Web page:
Tazewell County seeks voter approval for tax rate hike

By Holly Eitenmiller For Chronicle Media

A breakdown of taxing bodies for a Tazewell County property with a net taxable value of $29,850. At a 9.142 percent tax rate, this homeowner paid $2,728.90 in taxes last year, $149 of which to Tazewell County. (Chart courtesy of Tazewell County)

For the first time in 15 years, the Tazewell County Board is seeking to raise property taxes — a move aimed to prevent deficit spending in the second-lowest county for property tax in Illinois.

But first, they have to get permission from the taxpayers. On Oct. 25, the County Board unanimously approved placing a referendum on the March ballot for a 15 cent property tax rate increase through 2021.

It may not seem like much, Board Chairman David Zimmerman said, but it equates to a 30 percent increase for Tazewell County property owners.

“Property owners pay 49 cents per $100 of assessed valuation. We’re asking to up to 64 cents per hundred,” he said. “Conversely, that’s an increase of 30 percent. I’m sure people are saying, ‘Wow, what are you guys doing down there in Tazewell?’ We want to communicate clearly what that means.”

In dollars, that’s an average of around $50 per residence, totaling more than $4 million in revenue. Tazewell County is second behind Mercer County with the lowest tax rate in Illinois.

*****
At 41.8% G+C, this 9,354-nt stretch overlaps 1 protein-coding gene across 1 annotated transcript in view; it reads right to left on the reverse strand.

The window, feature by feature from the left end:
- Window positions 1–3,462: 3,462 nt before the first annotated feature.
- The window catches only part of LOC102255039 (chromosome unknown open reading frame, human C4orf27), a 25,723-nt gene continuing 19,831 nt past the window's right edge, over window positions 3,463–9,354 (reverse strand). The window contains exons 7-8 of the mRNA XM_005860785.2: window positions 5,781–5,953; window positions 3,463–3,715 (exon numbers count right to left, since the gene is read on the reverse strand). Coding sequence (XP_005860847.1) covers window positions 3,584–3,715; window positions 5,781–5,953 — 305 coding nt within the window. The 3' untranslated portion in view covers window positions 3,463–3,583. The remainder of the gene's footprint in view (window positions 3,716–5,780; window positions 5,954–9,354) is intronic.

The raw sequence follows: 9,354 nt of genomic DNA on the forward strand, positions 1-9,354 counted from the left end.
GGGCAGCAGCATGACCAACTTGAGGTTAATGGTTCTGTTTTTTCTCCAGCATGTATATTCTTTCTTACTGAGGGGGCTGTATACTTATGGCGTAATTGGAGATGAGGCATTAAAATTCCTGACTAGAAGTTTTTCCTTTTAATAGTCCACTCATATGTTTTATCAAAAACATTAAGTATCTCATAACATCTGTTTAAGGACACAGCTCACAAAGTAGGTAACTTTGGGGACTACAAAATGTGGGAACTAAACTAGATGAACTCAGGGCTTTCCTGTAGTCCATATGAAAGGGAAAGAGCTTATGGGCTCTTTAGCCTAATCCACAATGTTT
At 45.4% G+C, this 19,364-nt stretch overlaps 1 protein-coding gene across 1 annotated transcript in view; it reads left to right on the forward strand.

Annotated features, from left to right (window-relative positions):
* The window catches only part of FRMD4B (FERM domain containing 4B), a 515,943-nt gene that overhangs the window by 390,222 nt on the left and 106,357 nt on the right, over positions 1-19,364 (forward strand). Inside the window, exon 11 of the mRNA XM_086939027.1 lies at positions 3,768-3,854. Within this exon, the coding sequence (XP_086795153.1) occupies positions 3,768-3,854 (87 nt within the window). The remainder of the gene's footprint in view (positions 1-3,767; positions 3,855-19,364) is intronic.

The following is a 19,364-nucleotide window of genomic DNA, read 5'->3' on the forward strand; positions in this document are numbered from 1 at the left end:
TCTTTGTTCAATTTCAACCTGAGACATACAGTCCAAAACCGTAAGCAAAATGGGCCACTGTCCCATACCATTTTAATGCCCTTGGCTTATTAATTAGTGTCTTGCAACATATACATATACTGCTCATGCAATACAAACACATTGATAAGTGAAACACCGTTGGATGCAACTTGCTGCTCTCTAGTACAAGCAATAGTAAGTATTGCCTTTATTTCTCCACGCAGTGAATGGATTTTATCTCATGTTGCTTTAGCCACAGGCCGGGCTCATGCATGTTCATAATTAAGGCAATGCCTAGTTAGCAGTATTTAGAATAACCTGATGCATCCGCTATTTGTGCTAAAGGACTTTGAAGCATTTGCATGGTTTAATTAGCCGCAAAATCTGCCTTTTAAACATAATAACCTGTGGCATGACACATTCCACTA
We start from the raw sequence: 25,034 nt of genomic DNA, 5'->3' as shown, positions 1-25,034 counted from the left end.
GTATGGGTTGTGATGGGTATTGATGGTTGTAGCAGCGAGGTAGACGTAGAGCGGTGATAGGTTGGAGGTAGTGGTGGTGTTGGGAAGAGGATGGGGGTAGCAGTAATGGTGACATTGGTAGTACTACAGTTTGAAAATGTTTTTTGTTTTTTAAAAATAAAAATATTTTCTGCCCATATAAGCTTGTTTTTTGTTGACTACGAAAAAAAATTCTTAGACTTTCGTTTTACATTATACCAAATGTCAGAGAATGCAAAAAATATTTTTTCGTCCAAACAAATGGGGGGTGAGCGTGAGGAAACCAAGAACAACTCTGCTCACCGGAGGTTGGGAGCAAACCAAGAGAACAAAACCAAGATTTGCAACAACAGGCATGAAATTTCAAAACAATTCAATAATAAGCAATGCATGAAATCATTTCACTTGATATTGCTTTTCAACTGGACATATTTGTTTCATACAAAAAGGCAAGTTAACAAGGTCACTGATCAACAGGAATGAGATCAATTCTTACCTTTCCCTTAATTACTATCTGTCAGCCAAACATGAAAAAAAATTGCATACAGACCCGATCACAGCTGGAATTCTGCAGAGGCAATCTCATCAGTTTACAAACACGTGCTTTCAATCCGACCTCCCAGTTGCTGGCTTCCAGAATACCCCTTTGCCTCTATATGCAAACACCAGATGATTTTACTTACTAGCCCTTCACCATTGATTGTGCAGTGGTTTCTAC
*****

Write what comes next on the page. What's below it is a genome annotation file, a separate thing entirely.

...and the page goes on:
“Every tax increase is significant, but when you put it helps to put it into context with the other counties,” Zimmerman said. “With the increase, we’ll still be fifth out of 102 counties, and we’re fortunate in Tazewell county that we don’t have any debt and we have healthy finances.”

Recent changes by the General Assembly to the Illinois budget have curtailed already meager allowances to local governments. Such cutbacks, along with unfunded state mandates, like same-day voter registration and 911 emergency center consolidation, are putting the county’s books in the red.

David Zimmerman, Tazewell County Board chairman

“We’ve been a very lean county. We can afford to deficit spend for a short time, but, eventually, that’ll catch up with us,” Zimmerman said. “Consolidation of our 911 centers will cost $2.5 million to implement.”

Regardless of whether or not the referendum passes, Zimmerman said cuts still will be made to various county departments. Without the increase, however, the cuts will be deeper.

“We will have to make cuts. It’s not a threat, it’s a reality,” he said. “We look across the board, though, and it’s not one department more than any other department.”

Still, it will be up to taxpayers to approve the hike. In March, 1998, Tazewell County implemented the Property Tax Extension Limitation Law, PTELL, which limits total taxes billed by whichever is lower; the current Consumer Price Index or 5 percent.

Under this tax cap, voters must approve a higher levy. The opportunity to do so is March 20, 2018.



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